Saturday, 1 May 2021


At 15, Catherine Muponda was already a mother and living with a husband who was twice her age.

The marriage was unbearable; the man was abusive. She hated herself and the life she was living.On many occasions, she even contemplated suicide.

“I was only 15-years-old and I was in love with a man who was 30 and stayed in Harare while I stayed here in Madziwa,” Catherine said, recounting her ordeal to The Sunday Mail.

“He was more experienced and I guess that is how he took advantage of me. “When I got pregnant, he refused to take responsibility and my parents chased me away from home.”

She then relocated to Harare to stay with her sister, but life in the big city was proving unbearable on account of poverty. It was then that she met another man, aged 34, who said he was willing to take care of her and her young daughter.

Catherine had fallen into the maze of child marriage, which accounts for hundreds of young Zimbabwean girls every year.

“I was desperate, so I accepted the offer despite the fact that he was not the father of my child. Little did I know that I was jumping from the frying pan into the fire.

“A few months after moving in with him, he became abusive and would beat me up for no reason. He was verbally abusive, called me hurtful names. During all the time I lived with him, he never gave me money even to buy a loaf of bread.”

After two years, Catherine decided to walk away from the marriage before asking for forgiveness from her parents who took her back in.

It was then that she decided to resuscitate her long held dream of completing her studies. Fortunately for her, she had already passed her Ordinary Levels with flying colours.

She immediately registered for A-Level studies in 2019. Seven years after plunging into misfortune and in the process abandoning her dream of becoming a lawyer, Catherine finally completed her basic education last year.

Last week, she was among the thousands of 2020 A-Level candidates who collected their exam results. Astonishingly, Catherine aced the examination, scoring 15 points. Now she is preparing to enrol with a local university to study for a law degree.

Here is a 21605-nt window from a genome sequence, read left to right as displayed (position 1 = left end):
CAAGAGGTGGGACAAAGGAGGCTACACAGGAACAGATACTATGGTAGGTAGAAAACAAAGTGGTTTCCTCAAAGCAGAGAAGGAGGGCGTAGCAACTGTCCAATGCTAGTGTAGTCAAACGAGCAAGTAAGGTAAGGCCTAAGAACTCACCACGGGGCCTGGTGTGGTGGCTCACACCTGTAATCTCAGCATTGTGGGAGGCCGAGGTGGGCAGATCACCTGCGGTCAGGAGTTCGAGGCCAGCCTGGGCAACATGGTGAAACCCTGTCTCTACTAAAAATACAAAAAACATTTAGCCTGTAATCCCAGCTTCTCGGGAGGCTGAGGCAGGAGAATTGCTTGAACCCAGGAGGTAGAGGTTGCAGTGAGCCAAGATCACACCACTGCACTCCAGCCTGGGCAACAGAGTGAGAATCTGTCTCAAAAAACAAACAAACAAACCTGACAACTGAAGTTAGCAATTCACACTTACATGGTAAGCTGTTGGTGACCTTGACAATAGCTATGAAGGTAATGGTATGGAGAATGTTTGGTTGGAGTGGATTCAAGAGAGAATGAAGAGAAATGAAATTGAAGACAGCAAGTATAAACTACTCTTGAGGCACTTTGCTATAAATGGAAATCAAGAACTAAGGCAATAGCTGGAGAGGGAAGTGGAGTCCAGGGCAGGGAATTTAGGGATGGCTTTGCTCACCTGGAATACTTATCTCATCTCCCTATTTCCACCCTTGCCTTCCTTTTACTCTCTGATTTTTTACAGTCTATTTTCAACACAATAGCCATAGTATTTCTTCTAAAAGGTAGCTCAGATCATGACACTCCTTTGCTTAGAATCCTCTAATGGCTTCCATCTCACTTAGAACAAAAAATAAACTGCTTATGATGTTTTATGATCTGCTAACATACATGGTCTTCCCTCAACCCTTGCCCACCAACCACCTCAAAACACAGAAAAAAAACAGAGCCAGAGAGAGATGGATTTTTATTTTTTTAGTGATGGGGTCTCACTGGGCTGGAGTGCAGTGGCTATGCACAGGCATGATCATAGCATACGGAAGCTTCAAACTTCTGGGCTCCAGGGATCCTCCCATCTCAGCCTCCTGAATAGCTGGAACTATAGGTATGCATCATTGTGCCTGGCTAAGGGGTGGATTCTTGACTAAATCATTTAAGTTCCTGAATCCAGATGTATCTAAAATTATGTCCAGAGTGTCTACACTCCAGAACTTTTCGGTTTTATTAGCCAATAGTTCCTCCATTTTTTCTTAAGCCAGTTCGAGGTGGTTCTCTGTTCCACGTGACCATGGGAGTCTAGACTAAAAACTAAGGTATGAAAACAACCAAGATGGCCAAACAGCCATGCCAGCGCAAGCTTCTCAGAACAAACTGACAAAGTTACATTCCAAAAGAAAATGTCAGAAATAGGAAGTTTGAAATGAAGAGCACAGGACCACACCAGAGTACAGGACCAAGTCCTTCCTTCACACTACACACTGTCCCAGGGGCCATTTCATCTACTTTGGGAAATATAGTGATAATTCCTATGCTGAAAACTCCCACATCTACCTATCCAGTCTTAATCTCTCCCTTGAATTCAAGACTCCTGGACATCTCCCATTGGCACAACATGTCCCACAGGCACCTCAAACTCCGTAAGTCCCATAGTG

She has secured funding from the Rozaria Memorial Trust, which provides financial and physiological assistance to child brides who opt to go back to school. “It was not easy going back to school. Society does not forgive and forget easily.

“The community labels you a bad apple and that can potentially harm you. Oftentimes, you are treated as an outcast.

“You are called names which are meant to humiliate and bring you down and you are always reminded of your past mistakes. “As a result you are never really free to express yourself.”

Catherine said there were times she contemplated quitting because of the pressure and stereotyping. Luckily, she received a lot of counselling, which helped her through the tough times.

The Covid-19 pandemic and its attendant lockdowns, however, emerged and threatened her dream. She said there was little in-class learning during her final year and she had to go beyond the normal in order to continue learning.

“We had to walk long distances in search of tutors who were willing to teach for free or for very little money which my classmates and I could afford.”

Powered by extraordinary determination, Catherine vowed to use her second chance to change her life in spite of the challenges. “Because of the ordeal I went through at the hands of abusive men, I want to be a lawyer,” she said.

“I want to use that to help defend and uplift women and girls who are going through what I went through.”

Just like Catherine, Samantha Chidodo (22) of Shamva returned from an abusive marriage to continue with her studies.

“At 17, I fell pregnant and moved in with my boyfriend who was aged 21 at the time,” said Samantha. “A few months into the marriage, I realised that I had taken a wrong turn.

“I went back home, luckily my parents took me back in. I later went back for my A’ Level studies with assistance from Rozaria Trust. “I was grateful for the second chance and swore to use it wisely.”

Samantha scored 12 points in last year’s exams. Rozaria Memorial Trust chief executive, Dr Nyaradzayi Gumbonzvanda, said she was proud of the girls being supported by her trust.

“We are very proud of the girls, it was not an easy road but they pulled through,” said Dr Gumbonzvanda. “Our organisation will continue assisting young women in such predicaments.”

In many developing countries including Zimbabwe, most cases of child marriages are attributed to poverty, gender discrimination, lack of education and peer pressure among others.

A recent report by the Ministry of Women’s Affairs, Community, Small and Medium Enterprises Development indicated that nearly 5 000 girls of school going age had fallen pregnant during the Covid-19 induced national lockdown.

Government has pledged to eliminate the menace by 2030 in line with Goal number 5.3 under the Sustainable Development Goals. Sunday Mail


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